I’m taking an online course in self-compassion. The fundamentals of this practice are that we recognize we are suffering; we recognize suffering is universal and that all humans suffer; and we practice mindfulness around that suffering. Instead of self-judgement, we bring self-kindness. Instead of stewing in isolation, we seek our common humanity. Instead of over-identifying with our suffering or the cause of our suffering, we observe things as they are, in a state of mind that is open and curious.
Most of us find it’s easier to be kind to others than to ourselves. Except – there are truly terrible humans I loathe. There are some disastrous humans who cause mass suffering, and I resist being kind to them. That’s okay. I can offer compassion – I really do wish they were free from suffering at least because then maybe they wouldn’t be so awful – while denying them loving-kindness. I don’t have to wish they are happy and well.
When I deny myself loving-kindness, I’m lumping myself in with the most awful, destructive humans I know about. That seems excessive. That’s pretty mean and I’m pretty sure I don’t deserve that.
What if I stopped, for just six weeks, from saying unkind things about all of us? The terrible humans are people I don’t know, so they don’t hear the awful things I say in my head. If I stopped saying the vicious things, might that be a delightful break for me? It might be good practice to help me also not say terrible, vicious, banal and unkind things to myself.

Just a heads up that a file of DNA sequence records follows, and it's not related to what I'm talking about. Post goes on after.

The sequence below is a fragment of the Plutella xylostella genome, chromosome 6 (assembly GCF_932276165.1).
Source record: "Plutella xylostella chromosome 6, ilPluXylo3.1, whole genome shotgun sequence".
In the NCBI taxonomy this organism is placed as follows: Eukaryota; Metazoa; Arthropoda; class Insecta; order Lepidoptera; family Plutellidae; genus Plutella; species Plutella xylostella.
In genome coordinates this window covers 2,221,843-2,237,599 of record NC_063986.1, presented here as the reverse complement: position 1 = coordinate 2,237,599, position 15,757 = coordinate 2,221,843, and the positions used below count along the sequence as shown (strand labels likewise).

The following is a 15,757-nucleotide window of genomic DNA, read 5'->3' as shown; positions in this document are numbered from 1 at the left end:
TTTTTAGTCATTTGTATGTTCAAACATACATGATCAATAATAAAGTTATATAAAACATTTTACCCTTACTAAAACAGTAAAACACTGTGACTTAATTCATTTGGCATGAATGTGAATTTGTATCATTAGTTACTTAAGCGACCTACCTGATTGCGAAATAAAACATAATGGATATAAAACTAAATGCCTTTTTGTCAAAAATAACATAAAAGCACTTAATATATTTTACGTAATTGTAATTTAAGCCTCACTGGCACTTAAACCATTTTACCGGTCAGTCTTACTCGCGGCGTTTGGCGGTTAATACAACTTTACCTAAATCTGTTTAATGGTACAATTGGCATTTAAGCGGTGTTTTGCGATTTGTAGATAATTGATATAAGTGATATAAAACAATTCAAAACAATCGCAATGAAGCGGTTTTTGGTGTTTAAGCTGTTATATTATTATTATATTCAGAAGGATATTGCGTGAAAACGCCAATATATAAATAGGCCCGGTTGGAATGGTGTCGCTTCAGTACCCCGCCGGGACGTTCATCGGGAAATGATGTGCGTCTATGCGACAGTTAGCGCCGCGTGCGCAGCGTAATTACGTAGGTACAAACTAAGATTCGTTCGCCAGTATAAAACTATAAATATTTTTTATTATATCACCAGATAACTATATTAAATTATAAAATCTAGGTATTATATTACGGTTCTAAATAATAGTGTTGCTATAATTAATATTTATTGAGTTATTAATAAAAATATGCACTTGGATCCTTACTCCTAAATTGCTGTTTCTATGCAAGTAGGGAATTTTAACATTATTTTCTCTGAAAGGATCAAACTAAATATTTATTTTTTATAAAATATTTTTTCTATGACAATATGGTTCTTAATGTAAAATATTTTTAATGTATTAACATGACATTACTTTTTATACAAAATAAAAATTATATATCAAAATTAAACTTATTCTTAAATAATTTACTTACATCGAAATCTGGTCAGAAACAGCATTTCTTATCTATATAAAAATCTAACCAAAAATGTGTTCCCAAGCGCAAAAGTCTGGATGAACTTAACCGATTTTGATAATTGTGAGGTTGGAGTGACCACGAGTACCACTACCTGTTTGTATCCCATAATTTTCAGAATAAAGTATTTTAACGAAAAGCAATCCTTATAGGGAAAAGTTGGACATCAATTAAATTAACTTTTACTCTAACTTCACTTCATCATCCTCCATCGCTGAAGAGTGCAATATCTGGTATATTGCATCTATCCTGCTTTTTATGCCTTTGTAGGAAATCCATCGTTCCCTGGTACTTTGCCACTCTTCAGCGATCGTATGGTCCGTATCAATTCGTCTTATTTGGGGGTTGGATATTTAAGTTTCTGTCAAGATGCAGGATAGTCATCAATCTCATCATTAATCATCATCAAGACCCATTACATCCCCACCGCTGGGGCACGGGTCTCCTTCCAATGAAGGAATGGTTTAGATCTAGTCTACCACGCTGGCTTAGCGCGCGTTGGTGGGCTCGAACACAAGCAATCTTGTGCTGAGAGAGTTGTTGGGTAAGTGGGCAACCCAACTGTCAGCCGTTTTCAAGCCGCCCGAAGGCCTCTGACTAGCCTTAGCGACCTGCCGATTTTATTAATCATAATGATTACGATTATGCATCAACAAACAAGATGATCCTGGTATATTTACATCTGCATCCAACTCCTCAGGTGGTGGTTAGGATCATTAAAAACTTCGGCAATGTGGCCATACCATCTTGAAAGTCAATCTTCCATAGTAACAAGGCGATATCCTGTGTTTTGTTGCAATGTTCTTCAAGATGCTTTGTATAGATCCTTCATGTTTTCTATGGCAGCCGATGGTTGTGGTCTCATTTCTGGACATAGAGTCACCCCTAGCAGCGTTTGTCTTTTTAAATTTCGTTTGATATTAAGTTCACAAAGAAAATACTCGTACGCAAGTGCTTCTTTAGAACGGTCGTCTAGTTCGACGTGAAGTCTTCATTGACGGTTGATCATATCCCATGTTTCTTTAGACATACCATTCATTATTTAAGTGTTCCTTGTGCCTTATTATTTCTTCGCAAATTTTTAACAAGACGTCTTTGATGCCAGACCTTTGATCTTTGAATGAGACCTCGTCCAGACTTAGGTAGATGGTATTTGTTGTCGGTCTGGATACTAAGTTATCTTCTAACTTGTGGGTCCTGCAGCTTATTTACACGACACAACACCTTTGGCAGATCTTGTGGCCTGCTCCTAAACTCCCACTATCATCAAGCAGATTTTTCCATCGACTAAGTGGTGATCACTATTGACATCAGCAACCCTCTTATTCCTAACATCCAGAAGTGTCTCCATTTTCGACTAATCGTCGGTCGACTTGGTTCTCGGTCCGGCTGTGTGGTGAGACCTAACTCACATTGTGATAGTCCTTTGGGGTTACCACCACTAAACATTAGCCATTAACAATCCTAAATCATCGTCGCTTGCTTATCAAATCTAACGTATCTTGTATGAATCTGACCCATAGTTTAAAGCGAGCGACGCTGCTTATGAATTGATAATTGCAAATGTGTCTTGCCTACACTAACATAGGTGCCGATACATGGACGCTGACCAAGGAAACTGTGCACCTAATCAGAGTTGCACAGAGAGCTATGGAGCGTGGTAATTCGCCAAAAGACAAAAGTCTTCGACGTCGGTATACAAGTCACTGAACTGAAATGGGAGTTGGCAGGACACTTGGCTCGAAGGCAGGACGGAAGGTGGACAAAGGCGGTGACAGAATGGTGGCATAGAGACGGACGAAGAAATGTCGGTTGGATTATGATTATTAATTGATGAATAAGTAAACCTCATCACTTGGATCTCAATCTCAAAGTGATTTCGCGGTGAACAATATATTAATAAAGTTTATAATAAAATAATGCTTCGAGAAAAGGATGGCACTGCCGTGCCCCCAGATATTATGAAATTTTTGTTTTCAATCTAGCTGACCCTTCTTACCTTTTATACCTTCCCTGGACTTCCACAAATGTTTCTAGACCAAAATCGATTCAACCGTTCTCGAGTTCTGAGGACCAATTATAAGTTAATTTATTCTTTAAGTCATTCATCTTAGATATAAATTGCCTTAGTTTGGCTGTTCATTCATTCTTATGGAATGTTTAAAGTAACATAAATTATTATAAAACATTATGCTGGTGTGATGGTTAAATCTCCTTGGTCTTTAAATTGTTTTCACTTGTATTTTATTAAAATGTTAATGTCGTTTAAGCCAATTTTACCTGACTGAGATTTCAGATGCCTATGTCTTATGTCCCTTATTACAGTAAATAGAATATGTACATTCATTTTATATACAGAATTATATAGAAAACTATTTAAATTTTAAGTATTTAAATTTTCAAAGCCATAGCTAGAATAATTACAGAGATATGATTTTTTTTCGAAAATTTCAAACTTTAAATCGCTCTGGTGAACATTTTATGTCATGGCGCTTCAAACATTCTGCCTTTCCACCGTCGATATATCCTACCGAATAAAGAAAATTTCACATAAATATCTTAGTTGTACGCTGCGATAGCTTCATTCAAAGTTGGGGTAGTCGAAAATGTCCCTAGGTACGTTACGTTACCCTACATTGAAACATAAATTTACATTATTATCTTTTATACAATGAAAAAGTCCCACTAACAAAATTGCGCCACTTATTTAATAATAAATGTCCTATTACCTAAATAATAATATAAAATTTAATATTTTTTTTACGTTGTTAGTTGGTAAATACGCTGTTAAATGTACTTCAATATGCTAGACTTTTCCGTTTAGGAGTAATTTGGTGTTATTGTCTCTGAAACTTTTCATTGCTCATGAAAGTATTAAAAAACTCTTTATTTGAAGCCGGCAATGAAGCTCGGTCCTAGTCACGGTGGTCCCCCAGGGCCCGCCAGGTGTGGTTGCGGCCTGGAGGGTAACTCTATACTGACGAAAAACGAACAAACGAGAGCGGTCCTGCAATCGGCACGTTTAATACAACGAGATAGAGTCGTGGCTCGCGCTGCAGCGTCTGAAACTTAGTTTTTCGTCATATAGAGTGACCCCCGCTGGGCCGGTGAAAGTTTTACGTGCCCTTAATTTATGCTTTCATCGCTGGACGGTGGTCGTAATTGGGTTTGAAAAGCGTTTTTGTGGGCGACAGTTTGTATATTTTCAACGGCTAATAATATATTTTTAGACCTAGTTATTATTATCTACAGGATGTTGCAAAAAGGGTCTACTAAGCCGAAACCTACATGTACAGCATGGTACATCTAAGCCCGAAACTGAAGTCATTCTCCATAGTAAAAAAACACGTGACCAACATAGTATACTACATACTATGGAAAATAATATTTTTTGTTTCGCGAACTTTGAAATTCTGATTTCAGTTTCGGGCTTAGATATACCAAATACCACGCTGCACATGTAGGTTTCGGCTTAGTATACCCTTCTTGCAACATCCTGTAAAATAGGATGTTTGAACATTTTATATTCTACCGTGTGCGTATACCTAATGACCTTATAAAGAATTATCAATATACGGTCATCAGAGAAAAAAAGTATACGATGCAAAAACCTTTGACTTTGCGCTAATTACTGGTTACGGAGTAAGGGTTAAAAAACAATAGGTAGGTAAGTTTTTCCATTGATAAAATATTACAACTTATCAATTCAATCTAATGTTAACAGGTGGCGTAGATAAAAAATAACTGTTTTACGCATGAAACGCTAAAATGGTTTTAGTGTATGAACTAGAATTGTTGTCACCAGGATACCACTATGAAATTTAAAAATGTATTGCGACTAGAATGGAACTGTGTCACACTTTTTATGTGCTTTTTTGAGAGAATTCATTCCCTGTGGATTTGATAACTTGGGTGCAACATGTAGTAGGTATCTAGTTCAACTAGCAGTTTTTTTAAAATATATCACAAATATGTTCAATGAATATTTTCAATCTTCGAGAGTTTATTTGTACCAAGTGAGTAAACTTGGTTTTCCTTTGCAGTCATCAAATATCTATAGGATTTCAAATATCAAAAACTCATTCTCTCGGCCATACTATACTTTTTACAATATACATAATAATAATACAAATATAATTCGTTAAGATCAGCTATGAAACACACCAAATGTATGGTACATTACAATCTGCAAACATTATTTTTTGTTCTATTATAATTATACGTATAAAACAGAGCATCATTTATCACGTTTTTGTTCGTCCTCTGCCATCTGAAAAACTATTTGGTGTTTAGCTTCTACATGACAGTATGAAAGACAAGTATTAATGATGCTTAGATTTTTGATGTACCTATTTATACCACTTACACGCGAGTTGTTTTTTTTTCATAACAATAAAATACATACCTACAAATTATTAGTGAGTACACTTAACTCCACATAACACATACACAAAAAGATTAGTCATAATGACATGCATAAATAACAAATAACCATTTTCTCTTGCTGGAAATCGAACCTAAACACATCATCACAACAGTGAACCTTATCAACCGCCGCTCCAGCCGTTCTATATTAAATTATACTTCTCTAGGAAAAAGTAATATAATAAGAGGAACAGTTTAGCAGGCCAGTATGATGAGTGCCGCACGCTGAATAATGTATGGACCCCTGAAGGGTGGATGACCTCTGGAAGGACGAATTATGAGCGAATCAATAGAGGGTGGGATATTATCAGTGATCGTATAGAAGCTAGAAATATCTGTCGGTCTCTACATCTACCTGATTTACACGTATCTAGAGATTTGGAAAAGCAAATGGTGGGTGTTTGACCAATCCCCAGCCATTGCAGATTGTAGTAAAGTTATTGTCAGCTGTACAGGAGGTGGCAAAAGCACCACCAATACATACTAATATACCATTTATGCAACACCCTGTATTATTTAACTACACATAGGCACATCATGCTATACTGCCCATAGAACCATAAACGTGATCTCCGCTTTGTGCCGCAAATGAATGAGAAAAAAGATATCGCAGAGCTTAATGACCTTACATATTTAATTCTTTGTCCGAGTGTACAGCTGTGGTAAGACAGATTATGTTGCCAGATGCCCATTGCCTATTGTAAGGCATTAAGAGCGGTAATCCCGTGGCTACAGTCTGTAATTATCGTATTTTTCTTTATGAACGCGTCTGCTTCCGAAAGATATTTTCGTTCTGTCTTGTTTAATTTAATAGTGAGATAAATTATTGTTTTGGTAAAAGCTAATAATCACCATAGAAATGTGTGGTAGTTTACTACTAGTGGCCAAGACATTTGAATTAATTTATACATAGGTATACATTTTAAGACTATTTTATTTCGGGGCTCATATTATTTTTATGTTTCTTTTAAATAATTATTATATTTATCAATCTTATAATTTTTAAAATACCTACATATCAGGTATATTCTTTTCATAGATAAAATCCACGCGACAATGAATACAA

Pivot with me here. I have a confession: one of my favorite hobbies is shopping. I like to look at things and touch them. I like to go online and see all my options. Sometimes, I love the things that I buy, but sometimes I realize that I liked the idea of those things and not the actual things. I make myself feel better by giving those things away.
My problem with this hobby is that it seems more useless and harmful than other hobbies. Jigsaw puzzles? My brain is getting stronger at shapes and colors! Yay! Watching a movie? Ideas, emotions, all sorts of yummy stimulation.
Yet I know that some of what I enjoy about shopping is that it’s a form of self-nurturing and independence. I give myself what I want. Shopping calms me; my mind wanders; I imagine possibilities: where would I wear this? what would that be like? where does this go in my home? Oh, what lovely colors and shapes!